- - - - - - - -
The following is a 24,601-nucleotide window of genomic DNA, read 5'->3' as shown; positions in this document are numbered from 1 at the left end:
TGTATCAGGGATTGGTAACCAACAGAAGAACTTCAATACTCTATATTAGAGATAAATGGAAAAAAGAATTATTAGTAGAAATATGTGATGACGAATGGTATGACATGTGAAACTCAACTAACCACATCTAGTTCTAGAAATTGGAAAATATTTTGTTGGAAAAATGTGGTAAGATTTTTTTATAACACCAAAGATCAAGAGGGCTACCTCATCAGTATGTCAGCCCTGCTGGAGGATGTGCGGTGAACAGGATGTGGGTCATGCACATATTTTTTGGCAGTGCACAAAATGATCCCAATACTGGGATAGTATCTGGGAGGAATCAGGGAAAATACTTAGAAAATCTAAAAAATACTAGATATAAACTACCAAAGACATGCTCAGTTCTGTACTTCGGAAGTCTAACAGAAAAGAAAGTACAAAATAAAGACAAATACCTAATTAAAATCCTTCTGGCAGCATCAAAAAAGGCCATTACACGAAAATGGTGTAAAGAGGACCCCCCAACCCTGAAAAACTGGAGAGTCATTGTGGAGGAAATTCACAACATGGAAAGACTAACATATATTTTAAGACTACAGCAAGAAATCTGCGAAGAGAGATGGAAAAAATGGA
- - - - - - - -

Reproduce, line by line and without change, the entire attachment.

The following is a 24,601-nucleotide window of genomic DNA, read 5'->3' as shown; positions in this document are numbered from 1 at the left end:
TGTATCAGGGATTGGTAACCAACAGAAGAACTTCAATACTCTATATTAGAGATAAATGGAAAAAAGAATTATTAGTAGAAATATGTGATGACGAATGGTATGACATGTGAAACTCAACTAACCACATCTAGTTCTAGAAATTGGAAAATATTTTGTTGGAAAAATGTGGTAAGATTTTTTTATAACACCAAAGATCAAGAGGGCTACCTCATCAGTATGTCAGCCCTGCTGGAGGATGTGCGGTGAACAGGATGTGGGTCATGCACATATTTTTTGGCAGTGCACAAAATGATCCCAATACTGGGATAGTATCTGGGAGGAATCAGGGAAAATACTTAGAAAATCTAAAAAATACTAGATATAAACTACCAAAGACATGCTCAGTTCTGTACTTCGGAAGTCTAACAGAAAAGAAAGTACAAAATAAAGACAAATACCTAATTAAAATCCTTCTGGCAGCATCAAAAAAGGCCATTACACGAAAATGGTGTAAAGAGGACCCCCCAACCCTGAAAAACTGGAGAGTCATTGTGGAGGAAATTCACAACATGGAAAGACTAACATATATTTTAAGACTACAGCAAGAAATCTGCGAAGAGAGATGGAAAAAATGGA